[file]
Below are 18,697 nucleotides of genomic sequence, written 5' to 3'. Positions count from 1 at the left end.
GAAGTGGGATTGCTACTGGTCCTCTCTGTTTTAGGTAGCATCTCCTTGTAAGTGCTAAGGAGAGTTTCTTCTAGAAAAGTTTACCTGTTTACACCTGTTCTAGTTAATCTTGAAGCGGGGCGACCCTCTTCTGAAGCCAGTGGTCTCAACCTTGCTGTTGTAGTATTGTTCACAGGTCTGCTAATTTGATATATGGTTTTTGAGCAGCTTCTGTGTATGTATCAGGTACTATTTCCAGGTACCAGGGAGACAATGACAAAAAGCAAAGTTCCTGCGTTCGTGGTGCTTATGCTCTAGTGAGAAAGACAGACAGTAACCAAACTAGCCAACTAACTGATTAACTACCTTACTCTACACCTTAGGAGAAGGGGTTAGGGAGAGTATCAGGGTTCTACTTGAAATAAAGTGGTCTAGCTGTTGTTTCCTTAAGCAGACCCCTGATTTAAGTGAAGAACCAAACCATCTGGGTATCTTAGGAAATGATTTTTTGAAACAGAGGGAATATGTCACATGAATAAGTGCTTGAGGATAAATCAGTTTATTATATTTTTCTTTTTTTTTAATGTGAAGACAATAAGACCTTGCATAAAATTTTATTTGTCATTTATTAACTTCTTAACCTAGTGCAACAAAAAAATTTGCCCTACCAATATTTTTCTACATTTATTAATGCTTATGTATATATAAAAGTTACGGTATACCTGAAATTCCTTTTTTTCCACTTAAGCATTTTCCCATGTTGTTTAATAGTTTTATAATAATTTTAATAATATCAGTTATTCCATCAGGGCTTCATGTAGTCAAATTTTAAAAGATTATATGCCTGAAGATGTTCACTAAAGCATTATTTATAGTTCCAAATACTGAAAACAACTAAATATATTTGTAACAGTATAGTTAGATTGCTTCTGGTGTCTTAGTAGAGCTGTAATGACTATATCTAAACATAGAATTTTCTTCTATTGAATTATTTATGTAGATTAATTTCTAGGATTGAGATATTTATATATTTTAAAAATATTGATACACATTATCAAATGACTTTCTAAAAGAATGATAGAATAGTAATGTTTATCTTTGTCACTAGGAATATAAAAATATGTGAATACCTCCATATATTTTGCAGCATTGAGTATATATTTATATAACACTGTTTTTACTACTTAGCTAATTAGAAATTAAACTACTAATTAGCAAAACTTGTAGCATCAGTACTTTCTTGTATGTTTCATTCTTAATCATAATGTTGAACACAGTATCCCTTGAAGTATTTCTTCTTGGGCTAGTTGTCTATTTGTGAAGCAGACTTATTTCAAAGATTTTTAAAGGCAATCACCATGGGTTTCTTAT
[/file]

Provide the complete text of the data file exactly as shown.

Below are 18,697 nucleotides of genomic sequence, written 5' to 3'. Positions count from 1 at the left end.
GAAGTGGGATTGCTACTGGTCCTCTCTGTTTTAGGTAGCATCTCCTTGTAAGTGCTAAGGAGAGTTTCTTCTAGAAAAGTTTACCTGTTTACACCTGTTCTAGTTAATCTTGAAGCGGGGCGACCCTCTTCTGAAGCCAGTGGTCTCAACCTTGCTGTTGTAGTATTGTTCACAGGTCTGCTAATTTGATATATGGTTTTTGAGCAGCTTCTGTGTATGTATCAGGTACTATTTCCAGGTACCAGGGAGACAATGACAAAAAGCAAAGTTCCTGCGTTCGTGGTGCTTATGCTCTAGTGAGAAAGACAGACAGTAACCAAACTAGCCAACTAACTGATTAACTACCTTACTCTACACCTTAGGAGAAGGGGTTAGGGAGAGTATCAGGGTTCTACTTGAAATAAAGTGGTCTAGCTGTTGTTTCCTTAAGCAGACCCCTGATTTAAGTGAAGAACCAAACCATCTGGGTATCTTAGGAAATGATTTTTTGAAACAGAGGGAATATGTCACATGAATAAGTGCTTGAGGATAAATCAGTTTATTATATTTTTCTTTTTTTTTAATGTGAAGACAATAAGACCTTGCATAAAATTTTATTTGTCATTTATTAACTTCTTAACCTAGTGCAACAAAAAAATTTGCCCTACCAATATTTTTCTACATTTATTAATGCTTATGTATATATAAAAGTTACGGTATACCTGAAATTCCTTTTTTTCCACTTAAGCATTTTCCCATGTTGTTTAATAGTTTTATAATAATTTTAATAATATCAGTTATTCCATCAGGGCTTCATGTAGTCAAATTTTAAAAGATTATATGCCTGAAGATGTTCACTAAAGCATTATTTATAGTTCCAAATACTGAAAACAACTAAATATATTTGTAACAGTATAGTTAGATTGCTTCTGGTGTCTTAGTAGAGCTGTAATGACTATATCTAAACATAGAATTTTCTTCTATTGAATTATTTATGTAGATTAATTTCTAGGATTGAGATATTTATATATTTTAAAAATATTGATACACATTATCAAATGACTTTCTAAAAGAATGATAGAATAGTAATGTTTATCTTTGTCACTAGGAATATAAAAATATGTGAATACCTCCATATATTTTGCAGCATTGAGTATATATTTATATAACACTGTTTTTACTACTTAGCTAATTAGAAATTAAACTACTAATTAGCAAAACTTGTAGCATCAGTACTTTCTTGTATGTTTCATTCTTAATCATAATGTTGAACACAGTATCCCTTGAAGTATTTCTTCTTGGGCTAGTTGTCTATTTGTGAAGCAGACTTATTTCAAAGATTTTTAAAGGCAATCACCATGGGTTTCTTAT